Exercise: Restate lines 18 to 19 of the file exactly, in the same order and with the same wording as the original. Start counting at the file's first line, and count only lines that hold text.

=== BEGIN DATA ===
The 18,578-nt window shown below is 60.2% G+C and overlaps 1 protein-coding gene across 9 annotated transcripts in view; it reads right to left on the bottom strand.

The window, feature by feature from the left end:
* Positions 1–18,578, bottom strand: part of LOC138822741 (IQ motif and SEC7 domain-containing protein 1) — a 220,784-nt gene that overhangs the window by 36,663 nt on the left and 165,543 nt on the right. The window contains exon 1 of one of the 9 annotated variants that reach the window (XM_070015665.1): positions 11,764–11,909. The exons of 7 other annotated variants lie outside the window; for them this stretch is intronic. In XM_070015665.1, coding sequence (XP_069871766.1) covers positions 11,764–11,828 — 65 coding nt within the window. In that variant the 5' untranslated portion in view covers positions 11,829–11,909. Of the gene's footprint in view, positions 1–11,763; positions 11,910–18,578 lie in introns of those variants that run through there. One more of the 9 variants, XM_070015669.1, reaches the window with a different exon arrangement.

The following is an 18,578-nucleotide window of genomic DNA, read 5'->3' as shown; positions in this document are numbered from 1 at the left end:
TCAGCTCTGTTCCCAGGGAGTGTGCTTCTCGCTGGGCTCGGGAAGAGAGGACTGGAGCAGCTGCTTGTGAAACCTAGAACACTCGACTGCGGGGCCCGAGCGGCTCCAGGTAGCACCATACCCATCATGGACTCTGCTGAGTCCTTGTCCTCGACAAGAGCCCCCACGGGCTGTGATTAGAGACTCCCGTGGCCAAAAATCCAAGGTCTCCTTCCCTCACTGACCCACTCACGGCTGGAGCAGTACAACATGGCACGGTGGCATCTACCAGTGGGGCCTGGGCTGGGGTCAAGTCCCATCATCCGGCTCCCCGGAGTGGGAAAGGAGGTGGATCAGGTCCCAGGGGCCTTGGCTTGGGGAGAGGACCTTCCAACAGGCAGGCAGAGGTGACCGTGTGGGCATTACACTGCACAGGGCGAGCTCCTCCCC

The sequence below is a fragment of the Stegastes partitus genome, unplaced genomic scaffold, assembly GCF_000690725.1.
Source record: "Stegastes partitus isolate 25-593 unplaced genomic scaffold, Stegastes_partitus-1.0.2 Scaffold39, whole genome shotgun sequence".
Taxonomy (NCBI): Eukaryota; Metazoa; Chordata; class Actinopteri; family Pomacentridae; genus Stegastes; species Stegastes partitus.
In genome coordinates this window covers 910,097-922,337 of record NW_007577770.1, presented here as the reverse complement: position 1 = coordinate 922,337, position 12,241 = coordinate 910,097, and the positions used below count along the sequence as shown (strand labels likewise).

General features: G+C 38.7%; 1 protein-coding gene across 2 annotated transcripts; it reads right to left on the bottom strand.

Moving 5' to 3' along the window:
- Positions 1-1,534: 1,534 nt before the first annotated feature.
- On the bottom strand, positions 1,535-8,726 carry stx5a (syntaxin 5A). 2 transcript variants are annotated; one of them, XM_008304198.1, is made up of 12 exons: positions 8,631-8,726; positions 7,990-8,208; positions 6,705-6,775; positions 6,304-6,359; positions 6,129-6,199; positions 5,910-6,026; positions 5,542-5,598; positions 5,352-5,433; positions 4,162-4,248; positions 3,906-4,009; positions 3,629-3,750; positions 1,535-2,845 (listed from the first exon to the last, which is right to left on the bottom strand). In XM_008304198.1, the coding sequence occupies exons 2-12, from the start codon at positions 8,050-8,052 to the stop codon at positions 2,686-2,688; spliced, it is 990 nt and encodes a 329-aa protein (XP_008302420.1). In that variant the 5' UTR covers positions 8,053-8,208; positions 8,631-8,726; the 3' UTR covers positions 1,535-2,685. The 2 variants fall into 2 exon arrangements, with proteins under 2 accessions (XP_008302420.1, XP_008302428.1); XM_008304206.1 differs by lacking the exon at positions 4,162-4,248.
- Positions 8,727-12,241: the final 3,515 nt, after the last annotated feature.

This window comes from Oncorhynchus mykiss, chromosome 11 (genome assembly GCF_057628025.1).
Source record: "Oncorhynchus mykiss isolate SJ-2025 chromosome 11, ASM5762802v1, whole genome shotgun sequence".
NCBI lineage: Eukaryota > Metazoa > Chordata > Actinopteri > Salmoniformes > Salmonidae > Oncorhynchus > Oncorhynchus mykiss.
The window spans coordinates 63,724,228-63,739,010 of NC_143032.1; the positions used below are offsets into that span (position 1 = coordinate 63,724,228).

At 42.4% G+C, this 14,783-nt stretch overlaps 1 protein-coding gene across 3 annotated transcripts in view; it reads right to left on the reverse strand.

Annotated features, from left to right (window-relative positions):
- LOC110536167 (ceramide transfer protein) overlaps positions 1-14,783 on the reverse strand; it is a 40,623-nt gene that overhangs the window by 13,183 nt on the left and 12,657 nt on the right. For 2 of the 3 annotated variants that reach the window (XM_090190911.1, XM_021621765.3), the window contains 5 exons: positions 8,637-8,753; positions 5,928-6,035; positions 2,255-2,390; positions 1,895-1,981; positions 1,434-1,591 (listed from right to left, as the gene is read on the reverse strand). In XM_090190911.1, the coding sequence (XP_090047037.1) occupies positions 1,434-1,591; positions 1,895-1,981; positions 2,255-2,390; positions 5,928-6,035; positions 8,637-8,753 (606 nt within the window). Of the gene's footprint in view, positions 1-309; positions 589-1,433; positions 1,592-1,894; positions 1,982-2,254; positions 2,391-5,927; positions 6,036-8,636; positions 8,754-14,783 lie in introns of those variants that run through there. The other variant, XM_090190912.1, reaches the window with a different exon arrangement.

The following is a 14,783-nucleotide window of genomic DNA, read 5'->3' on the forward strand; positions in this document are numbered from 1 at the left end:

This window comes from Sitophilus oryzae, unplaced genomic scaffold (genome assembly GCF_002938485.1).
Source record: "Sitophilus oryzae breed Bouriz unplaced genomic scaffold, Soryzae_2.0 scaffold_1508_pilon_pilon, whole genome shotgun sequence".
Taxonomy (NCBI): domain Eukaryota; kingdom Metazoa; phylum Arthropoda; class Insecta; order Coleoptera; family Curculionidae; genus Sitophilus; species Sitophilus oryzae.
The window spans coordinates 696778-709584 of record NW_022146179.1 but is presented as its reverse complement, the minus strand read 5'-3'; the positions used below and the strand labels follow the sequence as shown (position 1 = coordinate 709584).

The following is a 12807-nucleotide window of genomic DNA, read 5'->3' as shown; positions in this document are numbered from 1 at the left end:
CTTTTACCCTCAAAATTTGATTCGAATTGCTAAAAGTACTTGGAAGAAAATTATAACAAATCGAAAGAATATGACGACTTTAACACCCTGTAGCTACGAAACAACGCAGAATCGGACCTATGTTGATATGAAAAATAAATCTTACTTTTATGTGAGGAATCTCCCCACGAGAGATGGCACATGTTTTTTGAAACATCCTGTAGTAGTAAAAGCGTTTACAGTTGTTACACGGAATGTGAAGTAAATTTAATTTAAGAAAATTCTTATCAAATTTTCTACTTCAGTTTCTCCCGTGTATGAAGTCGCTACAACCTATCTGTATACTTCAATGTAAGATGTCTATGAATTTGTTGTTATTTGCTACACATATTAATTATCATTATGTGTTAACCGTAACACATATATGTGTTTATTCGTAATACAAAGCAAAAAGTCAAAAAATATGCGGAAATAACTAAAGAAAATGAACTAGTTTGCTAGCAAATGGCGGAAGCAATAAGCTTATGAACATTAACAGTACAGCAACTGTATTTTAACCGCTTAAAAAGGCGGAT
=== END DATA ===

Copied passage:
The window spans coordinates 63,724,228-63,739,010 of NC_143032.1; the positions used below are offsets into that span (position 1 = coordinate 63,724,228).

At 42.4% G+C, this 14,783-nt stretch overlaps 1 protein-coding gene across 3 annotated transcripts in view; it reads right to left on the reverse strand.